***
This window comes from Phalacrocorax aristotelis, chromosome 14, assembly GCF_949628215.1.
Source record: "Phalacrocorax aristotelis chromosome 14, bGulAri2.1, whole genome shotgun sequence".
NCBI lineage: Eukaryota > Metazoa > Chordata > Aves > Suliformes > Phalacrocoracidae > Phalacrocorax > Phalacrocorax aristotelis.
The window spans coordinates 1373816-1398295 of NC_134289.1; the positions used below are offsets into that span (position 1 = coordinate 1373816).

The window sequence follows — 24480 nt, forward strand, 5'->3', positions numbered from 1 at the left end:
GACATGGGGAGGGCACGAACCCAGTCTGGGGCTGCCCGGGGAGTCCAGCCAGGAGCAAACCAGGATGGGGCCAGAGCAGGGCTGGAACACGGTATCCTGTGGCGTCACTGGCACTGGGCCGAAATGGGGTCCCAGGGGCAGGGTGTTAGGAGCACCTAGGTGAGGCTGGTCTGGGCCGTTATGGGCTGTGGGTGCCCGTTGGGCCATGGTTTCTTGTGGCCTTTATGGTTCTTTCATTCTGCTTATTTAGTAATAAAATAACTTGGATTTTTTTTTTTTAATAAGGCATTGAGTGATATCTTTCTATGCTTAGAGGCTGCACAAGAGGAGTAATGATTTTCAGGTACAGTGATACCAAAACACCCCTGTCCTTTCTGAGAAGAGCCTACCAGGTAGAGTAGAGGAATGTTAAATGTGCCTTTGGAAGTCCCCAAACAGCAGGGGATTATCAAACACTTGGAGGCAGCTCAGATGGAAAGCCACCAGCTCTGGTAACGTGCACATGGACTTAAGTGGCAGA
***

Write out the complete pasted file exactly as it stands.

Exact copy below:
This window comes from Phalacrocorax aristotelis, chromosome 14, assembly GCF_949628215.1.
Source record: "Phalacrocorax aristotelis chromosome 14, bGulAri2.1, whole genome shotgun sequence".
NCBI lineage: Eukaryota > Metazoa > Chordata > Aves > Suliformes > Phalacrocoracidae > Phalacrocorax > Phalacrocorax aristotelis.
The window spans coordinates 1373816-1398295 of NC_134289.1; the positions used below are offsets into that span (position 1 = coordinate 1373816).

The window sequence follows — 24480 nt, forward strand, 5'->3', positions numbered from 1 at the left end:
GACATGGGGAGGGCACGAACCCAGTCTGGGGCTGCCCGGGGAGTCCAGCCAGGAGCAAACCAGGATGGGGCCAGAGCAGGGCTGGAACACGGTATCCTGTGGCGTCACTGGCACTGGGCCGAAATGGGGTCCCAGGGGCAGGGTGTTAGGAGCACCTAGGTGAGGCTGGTCTGGGCCGTTATGGGCTGTGGGTGCCCGTTGGGCCATGGTTTCTTGTGGCCTTTATGGTTCTTTCATTCTGCTTATTTAGTAATAAAATAACTTGGATTTTTTTTTTTTAATAAGGCATTGAGTGATATCTTTCTATGCTTAGAGGCTGCACAAGAGGAGTAATGATTTTCAGGTACAGTGATACCAAAACACCCCTGTCCTTTCTGAGAAGAGCCTACCAGGTAGAGTAGAGGAATGTTAAATGTGCCTTTGGAAGTCCCCAAACAGCAGGGGATTATCAAACACTTGGAGGCAGCTCAGATGGAAAGCCACCAGCTCTGGTAACGTGCACATGGACTTAAGTGGCAGA